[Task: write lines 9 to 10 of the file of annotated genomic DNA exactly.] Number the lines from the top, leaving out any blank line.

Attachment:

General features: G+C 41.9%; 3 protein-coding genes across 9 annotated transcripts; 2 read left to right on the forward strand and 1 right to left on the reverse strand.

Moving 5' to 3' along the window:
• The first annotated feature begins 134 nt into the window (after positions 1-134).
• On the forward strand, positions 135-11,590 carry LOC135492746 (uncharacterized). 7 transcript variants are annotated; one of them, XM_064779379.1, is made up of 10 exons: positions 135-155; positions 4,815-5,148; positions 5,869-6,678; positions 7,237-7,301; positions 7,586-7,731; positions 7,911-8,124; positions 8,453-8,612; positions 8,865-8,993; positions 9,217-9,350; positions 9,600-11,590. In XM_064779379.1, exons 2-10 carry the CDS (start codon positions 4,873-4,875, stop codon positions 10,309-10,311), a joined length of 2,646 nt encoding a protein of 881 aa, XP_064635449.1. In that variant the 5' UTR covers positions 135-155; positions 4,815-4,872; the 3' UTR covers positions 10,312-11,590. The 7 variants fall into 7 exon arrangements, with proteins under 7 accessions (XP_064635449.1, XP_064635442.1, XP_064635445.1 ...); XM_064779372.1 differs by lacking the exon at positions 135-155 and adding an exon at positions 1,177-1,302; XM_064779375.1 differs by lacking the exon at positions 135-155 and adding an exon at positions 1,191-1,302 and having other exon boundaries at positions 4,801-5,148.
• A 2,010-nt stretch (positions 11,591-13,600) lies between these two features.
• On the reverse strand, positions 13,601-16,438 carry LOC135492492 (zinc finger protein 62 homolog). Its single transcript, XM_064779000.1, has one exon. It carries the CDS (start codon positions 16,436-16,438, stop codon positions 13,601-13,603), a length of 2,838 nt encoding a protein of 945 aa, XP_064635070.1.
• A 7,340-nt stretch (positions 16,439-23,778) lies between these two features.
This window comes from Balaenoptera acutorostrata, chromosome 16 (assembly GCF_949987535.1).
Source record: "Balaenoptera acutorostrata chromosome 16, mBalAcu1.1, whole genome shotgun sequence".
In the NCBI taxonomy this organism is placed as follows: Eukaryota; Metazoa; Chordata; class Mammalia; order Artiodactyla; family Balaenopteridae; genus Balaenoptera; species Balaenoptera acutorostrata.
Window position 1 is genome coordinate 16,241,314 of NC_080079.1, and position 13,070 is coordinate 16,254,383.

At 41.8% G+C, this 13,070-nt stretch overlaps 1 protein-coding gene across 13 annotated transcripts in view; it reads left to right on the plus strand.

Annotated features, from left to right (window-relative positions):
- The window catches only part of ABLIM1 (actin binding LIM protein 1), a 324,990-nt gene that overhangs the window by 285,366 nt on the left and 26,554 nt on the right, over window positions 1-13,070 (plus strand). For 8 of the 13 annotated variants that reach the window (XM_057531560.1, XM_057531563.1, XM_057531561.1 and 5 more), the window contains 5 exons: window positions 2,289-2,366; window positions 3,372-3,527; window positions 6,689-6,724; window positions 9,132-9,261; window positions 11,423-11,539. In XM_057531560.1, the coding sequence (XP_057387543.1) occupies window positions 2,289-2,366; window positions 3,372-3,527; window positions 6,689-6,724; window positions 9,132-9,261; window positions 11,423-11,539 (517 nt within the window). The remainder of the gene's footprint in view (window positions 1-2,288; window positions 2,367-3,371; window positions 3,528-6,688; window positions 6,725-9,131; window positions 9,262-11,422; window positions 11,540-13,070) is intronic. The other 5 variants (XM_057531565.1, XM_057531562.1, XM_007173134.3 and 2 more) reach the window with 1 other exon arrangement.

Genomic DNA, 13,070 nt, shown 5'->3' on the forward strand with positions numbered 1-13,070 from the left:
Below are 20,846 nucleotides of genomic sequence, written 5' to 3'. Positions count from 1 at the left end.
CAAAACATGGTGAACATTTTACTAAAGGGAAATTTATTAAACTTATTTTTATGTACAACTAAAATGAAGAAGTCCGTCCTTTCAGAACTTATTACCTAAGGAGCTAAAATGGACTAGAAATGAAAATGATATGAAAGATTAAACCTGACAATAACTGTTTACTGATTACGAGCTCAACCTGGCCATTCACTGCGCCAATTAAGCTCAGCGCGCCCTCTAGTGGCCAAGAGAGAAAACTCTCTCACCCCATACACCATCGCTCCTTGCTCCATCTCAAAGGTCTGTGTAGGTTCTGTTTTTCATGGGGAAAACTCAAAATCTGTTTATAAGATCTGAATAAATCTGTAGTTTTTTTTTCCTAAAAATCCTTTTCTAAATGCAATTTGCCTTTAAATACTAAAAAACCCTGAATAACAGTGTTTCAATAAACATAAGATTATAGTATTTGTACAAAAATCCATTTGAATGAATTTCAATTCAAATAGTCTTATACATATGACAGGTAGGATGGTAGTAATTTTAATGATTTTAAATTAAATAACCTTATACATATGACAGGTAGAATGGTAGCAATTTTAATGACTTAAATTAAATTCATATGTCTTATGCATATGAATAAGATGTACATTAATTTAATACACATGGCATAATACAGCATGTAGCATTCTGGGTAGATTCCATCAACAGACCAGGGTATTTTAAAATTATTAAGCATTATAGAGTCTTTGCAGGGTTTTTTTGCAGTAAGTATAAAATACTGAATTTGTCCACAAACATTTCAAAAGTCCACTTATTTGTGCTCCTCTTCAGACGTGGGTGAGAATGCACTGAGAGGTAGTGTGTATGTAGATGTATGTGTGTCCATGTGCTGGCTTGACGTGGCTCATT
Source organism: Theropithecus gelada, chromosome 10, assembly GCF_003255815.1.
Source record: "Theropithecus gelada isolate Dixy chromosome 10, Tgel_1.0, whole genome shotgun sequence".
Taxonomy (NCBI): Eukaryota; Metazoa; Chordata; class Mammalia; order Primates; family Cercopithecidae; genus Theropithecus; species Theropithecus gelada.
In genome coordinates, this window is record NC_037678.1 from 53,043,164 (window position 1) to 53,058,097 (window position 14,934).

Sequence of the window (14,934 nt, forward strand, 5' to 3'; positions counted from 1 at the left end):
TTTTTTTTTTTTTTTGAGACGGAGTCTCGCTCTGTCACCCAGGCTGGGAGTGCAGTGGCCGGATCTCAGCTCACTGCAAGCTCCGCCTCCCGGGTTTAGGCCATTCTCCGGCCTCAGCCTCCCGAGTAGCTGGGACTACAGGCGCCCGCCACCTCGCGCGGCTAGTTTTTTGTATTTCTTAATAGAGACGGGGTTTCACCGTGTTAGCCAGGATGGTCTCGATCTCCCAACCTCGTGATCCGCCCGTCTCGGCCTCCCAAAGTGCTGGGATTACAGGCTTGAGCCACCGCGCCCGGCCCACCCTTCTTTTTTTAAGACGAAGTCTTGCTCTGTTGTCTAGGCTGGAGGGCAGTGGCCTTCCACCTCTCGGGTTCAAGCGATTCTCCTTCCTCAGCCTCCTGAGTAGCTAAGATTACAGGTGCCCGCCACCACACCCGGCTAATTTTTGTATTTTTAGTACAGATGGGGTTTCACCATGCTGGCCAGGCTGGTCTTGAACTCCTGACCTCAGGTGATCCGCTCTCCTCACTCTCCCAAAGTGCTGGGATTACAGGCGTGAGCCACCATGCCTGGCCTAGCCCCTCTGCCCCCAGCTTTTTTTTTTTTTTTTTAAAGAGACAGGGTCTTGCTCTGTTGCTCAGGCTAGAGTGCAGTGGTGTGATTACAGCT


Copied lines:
Source record: "Balaenoptera acutorostrata chromosome 16, mBalAcu1.1, whole genome shotgun sequence".
In the NCBI taxonomy this organism is placed as follows: Eukaryota; Metazoa; Chordata; class Mammalia; order Artiodactyla; family Balaenopteridae; genus Balaenoptera; species Balaenoptera acutorostrata.